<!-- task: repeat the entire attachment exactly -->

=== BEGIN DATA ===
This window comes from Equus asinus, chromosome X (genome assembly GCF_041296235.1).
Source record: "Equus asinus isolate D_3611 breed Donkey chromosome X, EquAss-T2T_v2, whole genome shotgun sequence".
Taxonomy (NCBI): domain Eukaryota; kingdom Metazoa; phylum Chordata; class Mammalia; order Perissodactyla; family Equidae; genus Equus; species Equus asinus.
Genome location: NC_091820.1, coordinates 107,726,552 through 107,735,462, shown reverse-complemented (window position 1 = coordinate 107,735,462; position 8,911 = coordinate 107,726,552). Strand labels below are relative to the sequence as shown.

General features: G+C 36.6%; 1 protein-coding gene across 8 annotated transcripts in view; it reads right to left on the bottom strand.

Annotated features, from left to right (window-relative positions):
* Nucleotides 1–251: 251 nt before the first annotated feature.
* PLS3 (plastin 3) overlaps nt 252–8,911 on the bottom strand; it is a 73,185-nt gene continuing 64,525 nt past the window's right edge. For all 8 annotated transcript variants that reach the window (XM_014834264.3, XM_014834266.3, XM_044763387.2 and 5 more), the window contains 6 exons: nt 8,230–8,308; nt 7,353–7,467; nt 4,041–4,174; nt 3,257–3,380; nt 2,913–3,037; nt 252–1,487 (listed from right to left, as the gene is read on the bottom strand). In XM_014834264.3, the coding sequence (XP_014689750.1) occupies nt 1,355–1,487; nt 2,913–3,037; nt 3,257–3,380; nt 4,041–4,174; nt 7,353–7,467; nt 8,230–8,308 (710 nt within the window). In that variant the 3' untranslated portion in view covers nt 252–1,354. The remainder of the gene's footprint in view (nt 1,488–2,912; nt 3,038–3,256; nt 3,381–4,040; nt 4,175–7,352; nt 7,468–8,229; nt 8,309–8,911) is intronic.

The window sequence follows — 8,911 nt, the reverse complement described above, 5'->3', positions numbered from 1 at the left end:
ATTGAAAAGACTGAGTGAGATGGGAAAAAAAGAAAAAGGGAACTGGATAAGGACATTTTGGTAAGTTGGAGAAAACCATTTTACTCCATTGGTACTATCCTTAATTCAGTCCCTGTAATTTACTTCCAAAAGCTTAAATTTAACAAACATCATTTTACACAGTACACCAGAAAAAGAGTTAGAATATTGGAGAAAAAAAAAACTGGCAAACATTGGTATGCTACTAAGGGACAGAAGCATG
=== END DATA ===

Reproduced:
This window comes from Equus asinus, chromosome X (genome assembly GCF_041296235.1).
Source record: "Equus asinus isolate D_3611 breed Donkey chromosome X, EquAss-T2T_v2, whole genome shotgun sequence".
Taxonomy (NCBI): domain Eukaryota; kingdom Metazoa; phylum Chordata; class Mammalia; order Perissodactyla; family Equidae; genus Equus; species Equus asinus.
Genome location: NC_091820.1, coordinates 107,726,552 through 107,735,462, shown reverse-complemented (window position 1 = coordinate 107,735,462; position 8,911 = coordinate 107,726,552). Strand labels below are relative to the sequence as shown.

General features: G+C 36.6%; 1 protein-coding gene across 8 annotated transcripts in view; it reads right to left on the bottom strand.

Annotated features, from left to right (window-relative positions):
* Nucleotides 1–251: 251 nt before the first annotated feature.
* PLS3 (plastin 3) overlaps nt 252–8,911 on the bottom strand; it is a 73,185-nt gene continuing 64,525 nt past the window's right edge. For all 8 annotated transcript variants that reach the window (XM_014834264.3, XM_014834266.3, XM_044763387.2 and 5 more), the window contains 6 exons: nt 8,230–8,308; nt 7,353–7,467; nt 4,041–4,174; nt 3,257–3,380; nt 2,913–3,037; nt 252–1,487 (listed from right to left, as the gene is read on the bottom strand). In XM_014834264.3, the coding sequence (XP_014689750.1) occupies nt 1,355–1,487; nt 2,913–3,037; nt 3,257–3,380; nt 4,041–4,174; nt 7,353–7,467; nt 8,230–8,308 (710 nt within the window). In that variant the 3' untranslated portion in view covers nt 252–1,354. The remainder of the gene's footprint in view (nt 1,488–2,912; nt 3,038–3,256; nt 3,381–4,040; nt 4,175–7,352; nt 7,468–8,229; nt 8,309–8,911) is intronic.

The window sequence follows — 8,911 nt, the reverse complement described above, 5'->3', positions numbered from 1 at the left end:
ATTGAAAAGACTGAGTGAGATGGGAAAAAAAGAAAAAGGGAACTGGATAAGGACATTTTGGTAAGTTGGAGAAAACCATTTTACTCCATTGGTACTATCCTTAATTCAGTCCCTGTAATTTACTTCCAAAAGCTTAAATTTAACAAACATCATTTTACACAGTACACCAGAAAAAGAGTTAGAATATTGGAGAAAAAAAAAACTGGCAAACATTGGTATGCTACTAAGGGACAGAAGCATG